Trade barriers won’t slow China in the genomics race; we need to out-innovate

Were we to ignore these concerns, we would do so at our own peril.  Whether or not we realize it, we are at the dawn of a new information revolution.  This time however, the information stored and processed won’t be with 1′s and 0′s on silicon chips, but rather encoded in the operating system of life itself: DNA.  Genetic engineering and synthetic biology empowers people to alter the molecular mechanisms of cells and viruses, agents that can replicate and spread, potentially beyond human control.  This shouldn’t just be a national security concern.  It should be a global security concern.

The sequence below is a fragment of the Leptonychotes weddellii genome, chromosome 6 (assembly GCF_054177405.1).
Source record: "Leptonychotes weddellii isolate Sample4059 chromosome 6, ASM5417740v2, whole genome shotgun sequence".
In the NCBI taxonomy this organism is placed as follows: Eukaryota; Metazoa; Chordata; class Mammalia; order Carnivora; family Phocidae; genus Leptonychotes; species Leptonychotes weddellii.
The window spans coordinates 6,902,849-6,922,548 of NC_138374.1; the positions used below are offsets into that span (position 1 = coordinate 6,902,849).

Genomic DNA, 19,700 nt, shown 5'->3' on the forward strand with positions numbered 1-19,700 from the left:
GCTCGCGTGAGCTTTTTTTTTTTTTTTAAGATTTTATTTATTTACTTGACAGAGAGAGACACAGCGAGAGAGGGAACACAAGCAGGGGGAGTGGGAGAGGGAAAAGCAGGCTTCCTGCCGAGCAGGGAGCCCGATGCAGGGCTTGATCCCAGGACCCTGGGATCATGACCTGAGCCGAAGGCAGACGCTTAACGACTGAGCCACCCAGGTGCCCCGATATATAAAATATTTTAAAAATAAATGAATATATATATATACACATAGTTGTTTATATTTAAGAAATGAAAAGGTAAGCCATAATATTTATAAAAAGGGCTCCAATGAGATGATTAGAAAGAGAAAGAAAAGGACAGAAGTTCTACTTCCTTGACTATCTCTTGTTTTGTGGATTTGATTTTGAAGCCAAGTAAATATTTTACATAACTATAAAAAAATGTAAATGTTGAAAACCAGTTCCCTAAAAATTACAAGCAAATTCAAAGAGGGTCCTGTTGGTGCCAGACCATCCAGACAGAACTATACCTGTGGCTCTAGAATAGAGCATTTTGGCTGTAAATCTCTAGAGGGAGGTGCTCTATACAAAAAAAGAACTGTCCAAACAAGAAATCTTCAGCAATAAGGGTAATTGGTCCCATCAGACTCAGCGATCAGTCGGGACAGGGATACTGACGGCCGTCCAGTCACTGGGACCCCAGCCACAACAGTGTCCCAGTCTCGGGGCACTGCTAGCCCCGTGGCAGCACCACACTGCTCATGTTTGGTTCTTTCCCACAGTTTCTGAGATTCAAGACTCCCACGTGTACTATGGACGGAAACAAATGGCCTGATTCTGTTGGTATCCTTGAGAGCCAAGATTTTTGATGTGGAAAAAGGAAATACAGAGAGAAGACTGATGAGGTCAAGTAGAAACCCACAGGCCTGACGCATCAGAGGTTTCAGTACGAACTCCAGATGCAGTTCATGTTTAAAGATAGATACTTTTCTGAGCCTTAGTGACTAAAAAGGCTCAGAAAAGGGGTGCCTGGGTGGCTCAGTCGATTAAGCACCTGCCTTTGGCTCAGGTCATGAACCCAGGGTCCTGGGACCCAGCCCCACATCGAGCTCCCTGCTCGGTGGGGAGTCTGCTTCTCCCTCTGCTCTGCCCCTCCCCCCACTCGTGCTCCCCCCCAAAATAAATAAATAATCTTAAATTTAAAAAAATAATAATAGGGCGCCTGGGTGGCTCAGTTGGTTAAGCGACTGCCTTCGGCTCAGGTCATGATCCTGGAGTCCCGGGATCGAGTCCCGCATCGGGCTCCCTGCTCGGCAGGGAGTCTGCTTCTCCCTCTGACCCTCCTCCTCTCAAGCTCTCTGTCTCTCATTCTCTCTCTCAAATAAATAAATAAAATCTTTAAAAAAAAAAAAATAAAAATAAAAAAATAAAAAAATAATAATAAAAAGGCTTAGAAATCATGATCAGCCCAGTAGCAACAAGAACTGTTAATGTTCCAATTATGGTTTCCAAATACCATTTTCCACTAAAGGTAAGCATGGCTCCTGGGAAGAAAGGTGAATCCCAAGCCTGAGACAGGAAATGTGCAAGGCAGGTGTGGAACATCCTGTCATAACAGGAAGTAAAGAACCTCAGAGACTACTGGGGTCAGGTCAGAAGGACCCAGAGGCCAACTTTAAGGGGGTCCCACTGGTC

Though we are in the earliest days of developing the emerging field of synthetic biology, in the coming years, it promises to have massive impact on everything from business to medicine and energy to warfare.  The Chinese government and BGI clearly understand this and are pouring tremendous resources into research and development of these biotechnologies.  That US Representative Frank R. Wolf, Republican of Virginia, was the only member of Congress known to have publicly expressed concern about BGI’s purchase of Complete Genomics is not just startling.  It is also emblematic of how far the rest of Congress is from understanding how quickly the biotech revolution will be upon us and how dramatically it will impact all facets of our world.

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